Walk 13 - Hadrian's wall - Moderate Route

Hadrians Wall -

Walk 13 - Hadrian's wall - Moderate Route

Distance:  4 miles (6.4 km)

Maps: Landranger 87 or Explorer OL43

Walking time: 2 hours

Start and Finish point: Steel Rigg car park (NY 751676), situated about a half mile to the North of Once Brewed on the B6318 Newcastle to Haltwhistle road.

DOWNLOAD the self led walking guide for Hadrian's Wall from here.


This walk in my opinion covers the finest stretch of the wall.

This superb circular walk passes through some fantastic scenery, which will take your breath away and it makes you realise the strategic importance of the Whin Sill that this section of the Roman Wall is built on, with the peaceful Crag Lough shimmering down below it.

The walk is good under foot and follows the wall for the first half and then returns via a lower route looking back towards the great wall. You get a real feel of what an impressive structure it would have been.

Route Details

The car park itself is built on the Roman wall, which would have been 4.5 metres high at this point. From the Steel Rigg car park go through a small gate (Public Footpath sign, Roman Wall (PF)) leading down to the wall. When you reach it turn left through a small gate (PF marker on it).

As you follow the wall you drop down and rise up steeply onto Peel Crags, crossing over a ladder stile. This part of the wall was excavated between 1909 – 11 by F.G. Simpson.

Keep to the path as you drop down and then cross a wall on a small ladder stile, before rising up on a broad path. On your left hand side you can see the way the wall has degenerated before being reconstructed again in recent years.

You then drop down to your first milecastle (number 39), with the layout clearly visible. Thirty-two men would have manned each milecastle. There would have been barracks, stables, kitchens and stores to serve all the needs of these soldiers. You can visibly see the milecastle is open at both ends. Traders, farmers etc. would have been allowed to pass through the milecastle for a nominal fee.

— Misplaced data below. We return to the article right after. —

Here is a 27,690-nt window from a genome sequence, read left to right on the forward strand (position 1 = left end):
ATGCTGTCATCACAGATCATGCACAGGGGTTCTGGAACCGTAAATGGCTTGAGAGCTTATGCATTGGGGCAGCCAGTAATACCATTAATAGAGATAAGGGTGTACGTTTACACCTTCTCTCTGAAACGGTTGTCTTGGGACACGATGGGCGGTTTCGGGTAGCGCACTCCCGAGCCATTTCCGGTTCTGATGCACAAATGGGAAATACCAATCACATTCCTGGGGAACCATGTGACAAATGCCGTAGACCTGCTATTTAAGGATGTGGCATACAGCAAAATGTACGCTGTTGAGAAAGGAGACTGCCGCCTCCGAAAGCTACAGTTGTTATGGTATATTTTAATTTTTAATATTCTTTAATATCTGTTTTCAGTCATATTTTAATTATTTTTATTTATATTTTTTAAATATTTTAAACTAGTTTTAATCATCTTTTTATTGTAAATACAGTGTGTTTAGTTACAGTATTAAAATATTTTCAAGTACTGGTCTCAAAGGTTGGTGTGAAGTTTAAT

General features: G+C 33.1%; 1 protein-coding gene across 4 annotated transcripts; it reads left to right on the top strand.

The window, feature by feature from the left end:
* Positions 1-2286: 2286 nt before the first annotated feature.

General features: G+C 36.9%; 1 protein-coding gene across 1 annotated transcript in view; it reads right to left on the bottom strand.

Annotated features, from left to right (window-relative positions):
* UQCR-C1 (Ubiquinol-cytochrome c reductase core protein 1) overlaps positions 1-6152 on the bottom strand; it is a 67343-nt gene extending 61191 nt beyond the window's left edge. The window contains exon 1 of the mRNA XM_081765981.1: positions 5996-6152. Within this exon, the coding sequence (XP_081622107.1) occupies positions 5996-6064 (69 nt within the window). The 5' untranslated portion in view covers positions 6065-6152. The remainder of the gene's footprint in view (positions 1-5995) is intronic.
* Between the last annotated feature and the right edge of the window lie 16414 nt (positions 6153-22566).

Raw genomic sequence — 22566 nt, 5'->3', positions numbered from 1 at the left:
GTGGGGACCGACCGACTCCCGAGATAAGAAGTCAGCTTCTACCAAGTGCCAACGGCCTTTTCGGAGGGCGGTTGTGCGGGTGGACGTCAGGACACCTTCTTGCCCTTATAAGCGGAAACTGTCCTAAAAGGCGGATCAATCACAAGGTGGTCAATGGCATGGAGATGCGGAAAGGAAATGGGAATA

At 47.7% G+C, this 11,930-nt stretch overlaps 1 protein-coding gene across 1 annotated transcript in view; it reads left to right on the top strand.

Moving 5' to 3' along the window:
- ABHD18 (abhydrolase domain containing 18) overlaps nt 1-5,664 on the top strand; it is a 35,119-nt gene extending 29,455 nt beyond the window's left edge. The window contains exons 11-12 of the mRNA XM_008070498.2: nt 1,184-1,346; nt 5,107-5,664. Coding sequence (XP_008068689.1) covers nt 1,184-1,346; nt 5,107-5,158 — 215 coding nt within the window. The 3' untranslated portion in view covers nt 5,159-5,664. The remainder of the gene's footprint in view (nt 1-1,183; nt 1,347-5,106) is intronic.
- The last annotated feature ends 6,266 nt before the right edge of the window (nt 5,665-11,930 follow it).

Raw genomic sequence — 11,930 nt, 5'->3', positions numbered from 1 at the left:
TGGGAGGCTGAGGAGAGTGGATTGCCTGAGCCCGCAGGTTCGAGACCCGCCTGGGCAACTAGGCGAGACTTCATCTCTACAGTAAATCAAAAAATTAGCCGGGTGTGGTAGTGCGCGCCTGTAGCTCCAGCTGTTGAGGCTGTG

Pass the single sycamore tree on the wall. This area was used to film a scene on Robin Hood Prince of Thieves, starring Kevin Costner. I am always puzzled how Northumberland was used as a location when Robin Hood makes his way to Nottingham from Dover. I guess you were not supposed to recognise the location, but I did.

Carry on the good path continuing to follow the line of the wall, before you cross over it. At this point you get a very good impression of how the wall would have been. Also the construction techniques can be clearly seen with the two faces of the wall filled with smaller stones in the centre cavity.

Down in the cliffs on your left hand side dropping down to Crag Lough you can see Rowan trees (mountain ash) growing out of the rock face.

Crag Lough is a shallow lake that would have been formed in the Ice Age. Keep an eye open for Swans, Tufted ducks, Coots and Mallards which all nests here.

As you continue you enter a stand of mainly pine trees, with a stone wall now on your right hand side. This is where the old Roman wall would have stood.

You leave the wooded section by a ladder stile and then there are some Alder trees on your left leading down to the lake.

After a short distance you cross a ladder stile on your right and then another one on the opposite side of the track (PF sign Housesteads Fort 1 ½)

Staying with the wall, which is now on your left, you rise up to Hotbank farm, which is now owned by the National Trust. As you are rising up to this farm look over the wall. Here you see a prominent ditch used for the defence of the frontier. This would have been 20 feet wide and 10 feet deep with a flat base of 8 feet wide. The soil taken out from the ditch was built into two mounds each side of the ditch and faced with turf. Causeways were built across these ditches opposite milecastles for access for through traffic.

Just before you reach the ladder stile which is going straight on, turn left over a stone stile next to a gate (PF marker on it), passing to the right of the farm and to a metal gate.

Stay with the main track, passing through a paddock rising gently to a ladder stile. Pass over it and then turn left over a stile next to a gate (PF marker on it).

Cross over the hayfield to a gate on the far side with a gate next to it. Cross the stile (PF sign and arrow). Stick to the path through the next field, as you drop down to a PF signpost directing you right, turning through a double bend you rise up to a ladder stile and a gate. Cross the stile (PF marker on it) and continue to the next stile crossing that with the farm building on your right hand side.

These farm buildings may seem a little remote but they are invaluable in the Northumbrian winters, as they will be filled with supplementary feed stuff to help the livestock on the surrounding ground through the bad weather.

Stick to the path that runs alongside the wall on your right with the spectacular views of the Roman wall away to the South. You get a real feel of what an impressive structure it would have been.

You eventually cross a ladder stile onto the road. Turn left and follow the road back up to the car park.

Revised October 2004

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